Rea Abada Chiongson, Senior Gender Adviser and Nupur Prakash, Gender and Law Associate
As we work towards the achievement of Agenda 2030, it is essential to recognize the mutually reinforcing nature of SDG 5 on gender equality and women’s empowerment and SDG 16 on the rule of law. The rule of law plays a critical part in the recognition and implementation of women’s rights.
There has been a wave of domestic violence legislation, from only 1 in 1976 to 127 in 2016. In 2015, 125 sexual harassment and 52 martial rape laws were recorded to be in place.
Despite such growing momentum, discrimination continues to negatively impact the lives of millions of women and girls. Weak governance and inefficient justice institutions accompanied by discriminatory laws have resulted in the erosion of women’s rights.
Evidence indicates that legal frameworks fail to adequately protect and promote women’s civil, political, economic, social and cultural rights, including their rights to political participation representation, employment, land rights, food security, family life, among others.
It is estimated that one third of the world’s women experience some form of sexual and gender-based violence. Yet efforts towards increasing access to justice for survivors of violence remain unresponsive, in many cases failing to protect women from revictimization.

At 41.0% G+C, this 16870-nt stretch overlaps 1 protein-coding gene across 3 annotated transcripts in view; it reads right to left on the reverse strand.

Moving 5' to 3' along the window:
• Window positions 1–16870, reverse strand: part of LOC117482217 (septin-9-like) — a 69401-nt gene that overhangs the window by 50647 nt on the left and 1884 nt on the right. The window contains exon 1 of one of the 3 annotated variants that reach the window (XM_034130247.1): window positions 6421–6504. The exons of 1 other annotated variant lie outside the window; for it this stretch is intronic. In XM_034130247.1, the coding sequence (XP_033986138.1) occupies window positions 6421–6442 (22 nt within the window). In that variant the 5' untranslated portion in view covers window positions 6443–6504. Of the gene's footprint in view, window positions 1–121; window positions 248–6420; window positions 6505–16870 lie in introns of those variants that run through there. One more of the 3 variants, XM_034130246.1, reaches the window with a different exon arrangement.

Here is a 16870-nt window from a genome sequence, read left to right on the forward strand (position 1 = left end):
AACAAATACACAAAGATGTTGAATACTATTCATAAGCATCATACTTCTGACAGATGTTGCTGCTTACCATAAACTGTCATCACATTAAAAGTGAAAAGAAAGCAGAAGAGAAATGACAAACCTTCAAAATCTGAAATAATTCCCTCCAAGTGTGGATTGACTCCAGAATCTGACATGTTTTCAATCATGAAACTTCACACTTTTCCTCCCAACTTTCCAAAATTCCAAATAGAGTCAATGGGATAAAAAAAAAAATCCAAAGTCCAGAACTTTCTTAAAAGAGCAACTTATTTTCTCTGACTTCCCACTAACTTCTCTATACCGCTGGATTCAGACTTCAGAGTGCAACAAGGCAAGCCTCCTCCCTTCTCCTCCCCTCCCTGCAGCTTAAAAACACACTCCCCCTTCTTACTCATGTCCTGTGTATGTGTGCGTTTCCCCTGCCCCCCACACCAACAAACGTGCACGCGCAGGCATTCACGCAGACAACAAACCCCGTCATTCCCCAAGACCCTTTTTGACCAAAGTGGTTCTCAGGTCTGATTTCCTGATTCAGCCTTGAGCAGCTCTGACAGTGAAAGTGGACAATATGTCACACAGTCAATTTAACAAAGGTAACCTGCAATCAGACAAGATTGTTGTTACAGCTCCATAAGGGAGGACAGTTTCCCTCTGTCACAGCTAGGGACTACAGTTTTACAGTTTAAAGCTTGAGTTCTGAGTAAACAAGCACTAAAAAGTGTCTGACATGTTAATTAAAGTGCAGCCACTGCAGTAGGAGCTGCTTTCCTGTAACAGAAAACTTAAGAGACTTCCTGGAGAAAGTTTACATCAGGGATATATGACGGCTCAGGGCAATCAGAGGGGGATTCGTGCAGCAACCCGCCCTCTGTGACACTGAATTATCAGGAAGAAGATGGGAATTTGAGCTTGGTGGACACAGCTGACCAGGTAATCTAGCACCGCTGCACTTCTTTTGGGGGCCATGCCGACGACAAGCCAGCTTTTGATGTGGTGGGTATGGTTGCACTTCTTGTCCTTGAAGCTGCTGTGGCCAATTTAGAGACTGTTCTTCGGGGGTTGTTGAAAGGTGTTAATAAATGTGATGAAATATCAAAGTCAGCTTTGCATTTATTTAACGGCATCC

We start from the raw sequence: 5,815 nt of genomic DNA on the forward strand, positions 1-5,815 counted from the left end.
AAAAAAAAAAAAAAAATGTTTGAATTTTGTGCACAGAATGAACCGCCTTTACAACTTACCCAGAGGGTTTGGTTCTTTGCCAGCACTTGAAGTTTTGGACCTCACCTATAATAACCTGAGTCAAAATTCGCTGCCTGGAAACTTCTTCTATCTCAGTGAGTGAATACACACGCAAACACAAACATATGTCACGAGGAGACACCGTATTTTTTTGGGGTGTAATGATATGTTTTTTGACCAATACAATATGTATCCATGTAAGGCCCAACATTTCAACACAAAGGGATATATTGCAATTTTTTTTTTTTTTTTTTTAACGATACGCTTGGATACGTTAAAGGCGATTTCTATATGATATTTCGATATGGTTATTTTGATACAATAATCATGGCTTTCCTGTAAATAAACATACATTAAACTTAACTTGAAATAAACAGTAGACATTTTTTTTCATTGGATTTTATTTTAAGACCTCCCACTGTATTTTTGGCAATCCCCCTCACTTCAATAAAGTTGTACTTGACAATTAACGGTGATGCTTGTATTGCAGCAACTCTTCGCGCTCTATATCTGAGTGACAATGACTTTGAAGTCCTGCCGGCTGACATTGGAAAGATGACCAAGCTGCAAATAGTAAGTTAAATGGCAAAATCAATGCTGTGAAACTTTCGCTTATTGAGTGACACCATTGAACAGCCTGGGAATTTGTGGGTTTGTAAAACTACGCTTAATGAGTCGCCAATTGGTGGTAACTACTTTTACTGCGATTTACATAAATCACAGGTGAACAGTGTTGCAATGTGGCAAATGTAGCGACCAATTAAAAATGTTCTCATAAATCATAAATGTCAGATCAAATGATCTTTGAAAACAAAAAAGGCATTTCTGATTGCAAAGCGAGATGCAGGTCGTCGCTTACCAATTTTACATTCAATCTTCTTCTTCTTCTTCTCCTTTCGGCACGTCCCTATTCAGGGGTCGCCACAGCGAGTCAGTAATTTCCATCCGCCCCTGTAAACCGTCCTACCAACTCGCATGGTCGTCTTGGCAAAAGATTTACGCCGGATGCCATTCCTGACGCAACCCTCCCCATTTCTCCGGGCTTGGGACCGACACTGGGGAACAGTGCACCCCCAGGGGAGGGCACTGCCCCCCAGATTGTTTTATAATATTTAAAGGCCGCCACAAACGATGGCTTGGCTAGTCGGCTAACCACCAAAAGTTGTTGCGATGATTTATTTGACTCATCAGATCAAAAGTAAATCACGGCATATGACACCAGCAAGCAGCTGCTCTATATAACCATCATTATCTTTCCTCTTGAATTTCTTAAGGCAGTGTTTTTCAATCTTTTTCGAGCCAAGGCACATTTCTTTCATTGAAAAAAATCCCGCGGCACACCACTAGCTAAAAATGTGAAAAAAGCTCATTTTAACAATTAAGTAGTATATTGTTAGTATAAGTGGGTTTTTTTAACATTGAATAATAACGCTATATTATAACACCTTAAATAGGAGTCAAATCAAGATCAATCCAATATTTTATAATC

Addressing these challenges requires implementing Agenda 2030 in a way that recognizes the interdependent and mutually reinforcing nature of SDGs 5 and 16. SDG 16 is not only important as a goal by itself, it is critically relevant to other goals, as a robust legal and justice environment is both a driver and outcome of sustainable development. Affording equality to all, fair accountable institutions and frameworks, upholding justice, and protecting human rights are the basic tenets of creating a sustainable enabling legal environment for gender equality to flourish. In other words, robust and responsive legal frameworks and institutions based on the rule of law are imperative in achieving gender equality and women’s empowerment.
SDG 5, on the other hand, underlines the importance of gender equality in strengthening the rule of law. Integrating gender in laws and policies is instrumental in bringing about equitable, accountable and fair legal and justice institutions that caters to the needs of a wider population.
Addressing law-related challenges to gender discrimination requires working outside of specific “silos”. It entails a multi-dimensional approach that synergizes the gender, law and development nexus to help the emergence of comprehensive, multi-dimensional and lasting solutions.
Good laws, fairly implemented, are vital in women’s legal empowerment and access to justice, however, gender equality and empowerment crucial are for these laws to be exercise and enjoyed fully by women and girls.
Building on this nexus, IDLO is committed to continue to effectively integrate gender in all areas of its work and seeks to effective contributing to gender equality, fair justice outcomes for all and ultimately to the full achievement of Agenda 2030.
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